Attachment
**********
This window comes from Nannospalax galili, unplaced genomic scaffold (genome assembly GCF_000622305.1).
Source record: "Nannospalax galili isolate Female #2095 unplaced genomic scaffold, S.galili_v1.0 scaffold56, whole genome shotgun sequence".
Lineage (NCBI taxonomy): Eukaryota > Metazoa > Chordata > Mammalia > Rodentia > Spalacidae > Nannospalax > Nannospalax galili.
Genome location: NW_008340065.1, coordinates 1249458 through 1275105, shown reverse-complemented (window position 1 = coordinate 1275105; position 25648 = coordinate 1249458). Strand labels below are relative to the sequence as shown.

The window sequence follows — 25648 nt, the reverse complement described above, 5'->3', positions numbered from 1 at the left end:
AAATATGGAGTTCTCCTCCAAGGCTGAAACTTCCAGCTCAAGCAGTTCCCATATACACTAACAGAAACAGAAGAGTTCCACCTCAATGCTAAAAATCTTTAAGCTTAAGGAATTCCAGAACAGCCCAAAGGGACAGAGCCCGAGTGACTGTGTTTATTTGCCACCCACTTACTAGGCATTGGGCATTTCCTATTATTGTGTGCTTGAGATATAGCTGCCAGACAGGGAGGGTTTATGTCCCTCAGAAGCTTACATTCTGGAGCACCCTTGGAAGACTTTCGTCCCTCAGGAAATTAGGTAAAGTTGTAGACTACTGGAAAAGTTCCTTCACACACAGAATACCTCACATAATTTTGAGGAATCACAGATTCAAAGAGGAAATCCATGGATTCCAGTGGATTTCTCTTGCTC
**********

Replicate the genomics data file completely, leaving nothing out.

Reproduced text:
This window comes from Nannospalax galili, unplaced genomic scaffold (genome assembly GCF_000622305.1).
Source record: "Nannospalax galili isolate Female #2095 unplaced genomic scaffold, S.galili_v1.0 scaffold56, whole genome shotgun sequence".
Lineage (NCBI taxonomy): Eukaryota > Metazoa > Chordata > Mammalia > Rodentia > Spalacidae > Nannospalax > Nannospalax galili.
Genome location: NW_008340065.1, coordinates 1249458 through 1275105, shown reverse-complemented (window position 1 = coordinate 1275105; position 25648 = coordinate 1249458). Strand labels below are relative to the sequence as shown.

The window sequence follows — 25648 nt, the reverse complement described above, 5'->3', positions numbered from 1 at the left end:
AAATATGGAGTTCTCCTCCAAGGCTGAAACTTCCAGCTCAAGCAGTTCCCATATACACTAACAGAAACAGAAGAGTTCCACCTCAATGCTAAAAATCTTTAAGCTTAAGGAATTCCAGAACAGCCCAAAGGGACAGAGCCCGAGTGACTGTGTTTATTTGCCACCCACTTACTAGGCATTGGGCATTTCCTATTATTGTGTGCTTGAGATATAGCTGCCAGACAGGGAGGGTTTATGTCCCTCAGAAGCTTACATTCTGGAGCACCCTTGGAAGACTTTCGTCCCTCAGGAAATTAGGTAAAGTTGTAGACTACTGGAAAAGTTCCTTCACACACAGAATACCTCACATAATTTTGAGGAATCACAGATTCAAAGAGGAAATCCATGGATTCCAGTGGATTTCTCTTGCTC